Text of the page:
This week, Los Angeles City Councilwoman Jan Perry took me on a tour of two urban wetland sites in South Los Angeles, one under construction and one fully built out.
The 9-acre site under construction at 54th and Avalon is an old MTA bus repair area. Councilwoman Perry’s office rounded up $26 million in funding to turn it into an innovative engineered wetland that will divert stormwater from an existing storm drain, run it through a hydrodynamic separator to remove oil, grease and trash, and transport it into a three-cell wetland for pollutant removal before the water returns to a downstream storm drain. Here is a photo of the construction site, with a new high school across the street:
Here is another construction photo, giving some scale for the project:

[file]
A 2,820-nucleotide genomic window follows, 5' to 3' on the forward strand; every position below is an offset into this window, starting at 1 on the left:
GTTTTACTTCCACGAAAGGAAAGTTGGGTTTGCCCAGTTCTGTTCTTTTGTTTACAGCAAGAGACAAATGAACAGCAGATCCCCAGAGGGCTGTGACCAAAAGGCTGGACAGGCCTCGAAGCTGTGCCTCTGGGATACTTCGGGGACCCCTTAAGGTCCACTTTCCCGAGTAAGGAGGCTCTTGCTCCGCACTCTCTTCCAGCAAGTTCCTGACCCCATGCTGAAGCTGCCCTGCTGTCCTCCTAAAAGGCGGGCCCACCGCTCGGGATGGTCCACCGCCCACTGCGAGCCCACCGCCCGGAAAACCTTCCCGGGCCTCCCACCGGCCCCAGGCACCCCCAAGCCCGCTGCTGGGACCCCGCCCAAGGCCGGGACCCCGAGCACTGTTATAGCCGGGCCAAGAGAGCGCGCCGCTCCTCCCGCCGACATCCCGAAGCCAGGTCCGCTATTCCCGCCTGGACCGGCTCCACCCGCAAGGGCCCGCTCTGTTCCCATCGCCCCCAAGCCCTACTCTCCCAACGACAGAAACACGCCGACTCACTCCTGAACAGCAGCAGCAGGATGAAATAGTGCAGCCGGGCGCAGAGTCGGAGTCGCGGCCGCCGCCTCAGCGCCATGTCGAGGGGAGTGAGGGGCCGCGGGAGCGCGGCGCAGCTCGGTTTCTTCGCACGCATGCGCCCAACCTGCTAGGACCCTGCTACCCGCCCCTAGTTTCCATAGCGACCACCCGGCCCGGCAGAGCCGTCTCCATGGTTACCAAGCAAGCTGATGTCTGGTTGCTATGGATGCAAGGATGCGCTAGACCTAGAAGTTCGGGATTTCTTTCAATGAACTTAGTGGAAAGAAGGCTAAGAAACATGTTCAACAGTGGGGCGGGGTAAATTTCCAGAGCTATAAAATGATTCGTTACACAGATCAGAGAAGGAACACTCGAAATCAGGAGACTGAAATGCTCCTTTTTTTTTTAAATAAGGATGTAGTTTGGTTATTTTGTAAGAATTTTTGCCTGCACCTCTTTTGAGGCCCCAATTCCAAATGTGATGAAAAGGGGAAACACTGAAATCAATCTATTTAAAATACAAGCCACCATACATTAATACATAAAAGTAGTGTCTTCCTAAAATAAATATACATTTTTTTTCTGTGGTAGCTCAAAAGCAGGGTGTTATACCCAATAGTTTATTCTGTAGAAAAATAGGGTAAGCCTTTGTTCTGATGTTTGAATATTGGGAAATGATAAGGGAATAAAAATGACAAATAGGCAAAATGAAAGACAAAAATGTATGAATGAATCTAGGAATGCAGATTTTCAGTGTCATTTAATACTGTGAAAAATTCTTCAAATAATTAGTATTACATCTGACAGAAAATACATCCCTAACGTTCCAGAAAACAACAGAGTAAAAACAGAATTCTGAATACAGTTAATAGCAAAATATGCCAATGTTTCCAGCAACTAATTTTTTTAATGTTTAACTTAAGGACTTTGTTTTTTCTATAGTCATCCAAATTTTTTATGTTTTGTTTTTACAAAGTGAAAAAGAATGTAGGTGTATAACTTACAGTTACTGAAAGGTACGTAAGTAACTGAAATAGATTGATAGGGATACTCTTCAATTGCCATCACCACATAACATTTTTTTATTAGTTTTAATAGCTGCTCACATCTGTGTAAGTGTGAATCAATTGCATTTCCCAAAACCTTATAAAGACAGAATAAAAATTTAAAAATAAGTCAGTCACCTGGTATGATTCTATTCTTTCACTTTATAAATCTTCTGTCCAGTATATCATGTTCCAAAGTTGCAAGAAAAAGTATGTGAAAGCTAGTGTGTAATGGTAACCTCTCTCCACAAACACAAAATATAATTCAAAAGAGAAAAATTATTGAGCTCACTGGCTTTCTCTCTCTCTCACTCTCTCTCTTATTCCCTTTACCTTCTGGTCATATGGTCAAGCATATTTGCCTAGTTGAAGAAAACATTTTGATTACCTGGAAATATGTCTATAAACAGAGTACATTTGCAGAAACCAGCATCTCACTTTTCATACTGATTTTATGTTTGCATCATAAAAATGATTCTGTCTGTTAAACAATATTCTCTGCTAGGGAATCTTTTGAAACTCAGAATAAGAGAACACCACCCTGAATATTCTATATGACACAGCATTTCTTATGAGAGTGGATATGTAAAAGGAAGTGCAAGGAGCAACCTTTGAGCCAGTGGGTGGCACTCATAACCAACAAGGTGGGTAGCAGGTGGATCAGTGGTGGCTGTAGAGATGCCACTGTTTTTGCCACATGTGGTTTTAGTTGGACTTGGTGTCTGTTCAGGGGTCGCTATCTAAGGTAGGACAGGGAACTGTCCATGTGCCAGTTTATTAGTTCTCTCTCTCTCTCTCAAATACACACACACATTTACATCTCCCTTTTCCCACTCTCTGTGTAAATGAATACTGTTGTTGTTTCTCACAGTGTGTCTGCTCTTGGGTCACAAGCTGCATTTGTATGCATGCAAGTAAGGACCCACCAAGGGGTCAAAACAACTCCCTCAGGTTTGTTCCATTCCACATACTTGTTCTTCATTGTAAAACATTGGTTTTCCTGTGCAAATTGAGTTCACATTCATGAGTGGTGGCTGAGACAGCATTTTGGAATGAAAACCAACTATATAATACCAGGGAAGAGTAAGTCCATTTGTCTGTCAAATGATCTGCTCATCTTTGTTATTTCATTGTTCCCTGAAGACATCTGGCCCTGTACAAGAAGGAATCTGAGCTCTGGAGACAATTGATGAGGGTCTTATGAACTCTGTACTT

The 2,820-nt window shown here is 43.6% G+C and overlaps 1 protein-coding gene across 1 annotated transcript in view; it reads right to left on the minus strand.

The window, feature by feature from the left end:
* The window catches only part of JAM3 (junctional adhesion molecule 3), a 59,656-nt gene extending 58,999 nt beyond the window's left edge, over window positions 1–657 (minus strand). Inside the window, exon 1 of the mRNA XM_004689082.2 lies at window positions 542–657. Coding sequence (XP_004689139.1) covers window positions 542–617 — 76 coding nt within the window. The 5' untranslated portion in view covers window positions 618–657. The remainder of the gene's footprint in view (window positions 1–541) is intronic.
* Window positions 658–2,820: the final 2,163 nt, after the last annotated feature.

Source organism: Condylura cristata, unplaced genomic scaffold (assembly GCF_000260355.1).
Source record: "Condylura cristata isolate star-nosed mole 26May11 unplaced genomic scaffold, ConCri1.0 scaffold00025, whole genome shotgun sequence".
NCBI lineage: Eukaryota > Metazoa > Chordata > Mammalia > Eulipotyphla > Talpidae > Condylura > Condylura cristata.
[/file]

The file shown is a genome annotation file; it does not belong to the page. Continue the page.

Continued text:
Here is a rendering of what the built-out park will look like:
After seeing this promising area, we went to a nearby site where the promise has been fulfilled: Augustus F. Hawkins Nature Park at Compton and Slauson in South LA. Formerly a pipe storage yard, there is now an 8.5 acre park that includes a 0.5 acre engineered wetland, the first of its kind in the City of Los Angeles. The wetland is surrounded by cottonwoods, willows, sycamores, cattails and yellow pond lilies and has two islands where ducks and other waterfowl can nest.
Here is a photo of a dramatic faceoff between two ducks and a turtle:
And another giving a view of the wetlands that I'd never known existed in urban LA:
Our natural wetlands are disappearing in California. With innovative urban projects like these two in South Los Angeles, everyone wins: polluted stormwater is cleaned, rare habitat created and more parkland developed in an underserved area.